My new Factory Fit® 1966 Impala rear body harness is different from my original.

Q: Only two of the lamps on either side of the car had two wires going into the lamp sockets while the third socket only had a single wire. My original has 2 wires going into each of the 6 lamp sockets. Why?

A: Great question! We almost always build any of our Factory Fit® harnesses to the latest revision of the GM Engineering drawings.  Your car is likely an extremely early production unit. GM actually changed the design of those 1966 Impala and Caprice rear body harnesses very early in production. The original configuration included 3 totally functional stop, turn, and tail lamp bulb sockets per side. The problem was that the wiring on those circuits was not capable of handling all that current (as the front to rear flat ribbon cable on those cars was only an 18 gauge trace or feed) when both the tail and break lights were applied at one time and left on for any extended duration. For that reason, it was not uncommon to blow the tail or stop lamp fuse on those early production cars. The natural customer reaction was to install a larger or more powerful fuse. By doing that, the wiring then became the weak link in the circuit. When those circuits became overloaded, instead of the fuse blowing as it originally did, in many instances, either the rear body harness or the flat ribbon cable would melt and create a short when the bare wiring touched the sheet metal.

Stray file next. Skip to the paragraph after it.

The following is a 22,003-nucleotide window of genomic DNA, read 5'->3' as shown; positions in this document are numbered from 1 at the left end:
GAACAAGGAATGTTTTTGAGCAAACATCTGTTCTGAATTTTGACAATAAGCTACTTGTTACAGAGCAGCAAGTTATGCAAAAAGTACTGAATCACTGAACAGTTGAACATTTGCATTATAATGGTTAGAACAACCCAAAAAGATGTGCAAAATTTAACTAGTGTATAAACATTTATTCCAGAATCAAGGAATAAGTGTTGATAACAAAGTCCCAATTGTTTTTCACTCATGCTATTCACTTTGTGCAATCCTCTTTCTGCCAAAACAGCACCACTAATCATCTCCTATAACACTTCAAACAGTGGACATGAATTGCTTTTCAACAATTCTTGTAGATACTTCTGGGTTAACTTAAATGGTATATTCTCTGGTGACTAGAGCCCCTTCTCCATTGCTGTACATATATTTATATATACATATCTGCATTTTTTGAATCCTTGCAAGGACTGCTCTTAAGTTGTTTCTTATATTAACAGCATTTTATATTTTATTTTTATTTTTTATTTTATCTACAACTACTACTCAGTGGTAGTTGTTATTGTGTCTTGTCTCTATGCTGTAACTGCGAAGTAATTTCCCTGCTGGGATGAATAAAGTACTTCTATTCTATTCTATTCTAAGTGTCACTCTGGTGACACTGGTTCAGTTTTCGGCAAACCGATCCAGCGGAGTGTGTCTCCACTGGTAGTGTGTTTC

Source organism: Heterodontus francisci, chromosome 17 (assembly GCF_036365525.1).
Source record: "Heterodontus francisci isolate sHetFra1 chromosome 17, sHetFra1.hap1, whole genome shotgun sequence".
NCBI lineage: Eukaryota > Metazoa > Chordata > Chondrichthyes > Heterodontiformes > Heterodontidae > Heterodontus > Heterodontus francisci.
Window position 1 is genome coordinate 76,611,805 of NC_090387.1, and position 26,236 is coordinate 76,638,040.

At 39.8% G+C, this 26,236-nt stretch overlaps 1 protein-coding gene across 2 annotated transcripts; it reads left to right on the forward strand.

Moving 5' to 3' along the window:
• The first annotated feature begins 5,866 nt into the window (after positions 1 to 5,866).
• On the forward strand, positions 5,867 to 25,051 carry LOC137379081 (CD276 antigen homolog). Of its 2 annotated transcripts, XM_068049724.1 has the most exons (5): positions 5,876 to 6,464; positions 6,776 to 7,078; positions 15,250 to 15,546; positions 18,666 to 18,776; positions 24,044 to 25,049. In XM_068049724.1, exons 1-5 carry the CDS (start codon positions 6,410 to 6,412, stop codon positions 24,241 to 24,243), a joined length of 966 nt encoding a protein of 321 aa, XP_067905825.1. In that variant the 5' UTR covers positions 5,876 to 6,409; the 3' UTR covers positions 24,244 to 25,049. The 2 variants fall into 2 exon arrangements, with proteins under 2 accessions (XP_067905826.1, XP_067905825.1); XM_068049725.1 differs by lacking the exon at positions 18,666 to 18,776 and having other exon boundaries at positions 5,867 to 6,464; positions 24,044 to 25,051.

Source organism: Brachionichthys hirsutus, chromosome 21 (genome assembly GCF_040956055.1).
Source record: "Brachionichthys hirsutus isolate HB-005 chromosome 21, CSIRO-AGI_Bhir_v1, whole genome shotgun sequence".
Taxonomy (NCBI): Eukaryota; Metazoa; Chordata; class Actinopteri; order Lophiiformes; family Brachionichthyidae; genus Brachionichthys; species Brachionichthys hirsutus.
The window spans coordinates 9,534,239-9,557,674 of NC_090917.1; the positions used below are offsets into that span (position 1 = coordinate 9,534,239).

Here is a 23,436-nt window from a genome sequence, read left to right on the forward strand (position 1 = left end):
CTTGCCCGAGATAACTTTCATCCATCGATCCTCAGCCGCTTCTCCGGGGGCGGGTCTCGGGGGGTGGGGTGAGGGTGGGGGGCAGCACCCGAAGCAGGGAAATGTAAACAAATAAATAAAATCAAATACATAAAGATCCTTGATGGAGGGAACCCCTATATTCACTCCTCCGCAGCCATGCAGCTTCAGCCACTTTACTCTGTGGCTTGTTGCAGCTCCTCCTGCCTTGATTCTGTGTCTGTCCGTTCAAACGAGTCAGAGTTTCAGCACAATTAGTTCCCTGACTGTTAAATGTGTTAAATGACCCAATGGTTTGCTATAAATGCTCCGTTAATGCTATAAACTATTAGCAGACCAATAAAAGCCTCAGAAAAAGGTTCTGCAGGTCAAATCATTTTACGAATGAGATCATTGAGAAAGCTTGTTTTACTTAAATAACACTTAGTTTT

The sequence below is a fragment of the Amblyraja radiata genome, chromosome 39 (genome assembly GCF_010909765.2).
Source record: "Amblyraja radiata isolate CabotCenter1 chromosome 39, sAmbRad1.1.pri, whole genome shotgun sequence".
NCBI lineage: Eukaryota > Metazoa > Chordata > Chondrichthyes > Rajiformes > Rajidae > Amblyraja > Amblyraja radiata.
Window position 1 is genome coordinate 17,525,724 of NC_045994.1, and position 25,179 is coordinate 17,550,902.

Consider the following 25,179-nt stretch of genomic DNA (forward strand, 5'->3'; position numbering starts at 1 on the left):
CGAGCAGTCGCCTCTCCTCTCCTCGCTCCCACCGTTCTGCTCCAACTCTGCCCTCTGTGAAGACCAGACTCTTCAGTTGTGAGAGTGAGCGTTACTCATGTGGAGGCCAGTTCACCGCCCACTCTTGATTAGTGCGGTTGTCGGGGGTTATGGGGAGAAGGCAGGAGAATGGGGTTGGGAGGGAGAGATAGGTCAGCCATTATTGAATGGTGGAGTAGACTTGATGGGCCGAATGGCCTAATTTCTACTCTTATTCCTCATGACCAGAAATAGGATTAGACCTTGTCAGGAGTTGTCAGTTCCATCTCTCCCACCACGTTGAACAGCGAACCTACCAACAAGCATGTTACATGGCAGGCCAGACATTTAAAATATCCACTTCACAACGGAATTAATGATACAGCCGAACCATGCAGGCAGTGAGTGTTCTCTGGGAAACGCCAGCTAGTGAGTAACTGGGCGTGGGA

GM’s fix for this was to stop the heat and overload by reducing one of the turn and stop feeds on each side of the car. The lower, or tail lamp filament inside the bulb did not create as much heat, nor did it draw as much amperage as the stop/turn filament did, therefore, they were left as is. In the new configuration, strictly the inboard and outboard lamps on either side of the car now functioned as stop and turn lamps, while all 3 on either side contained tail lamp circuitry.